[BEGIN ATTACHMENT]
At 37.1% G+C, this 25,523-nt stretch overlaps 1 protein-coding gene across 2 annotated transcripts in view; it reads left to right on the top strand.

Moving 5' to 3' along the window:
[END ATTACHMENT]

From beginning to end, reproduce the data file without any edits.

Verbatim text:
At 37.1% G+C, this 25,523-nt stretch overlaps 1 protein-coding gene across 2 annotated transcripts in view; it reads left to right on the top strand.

Moving 5' to 3' along the window: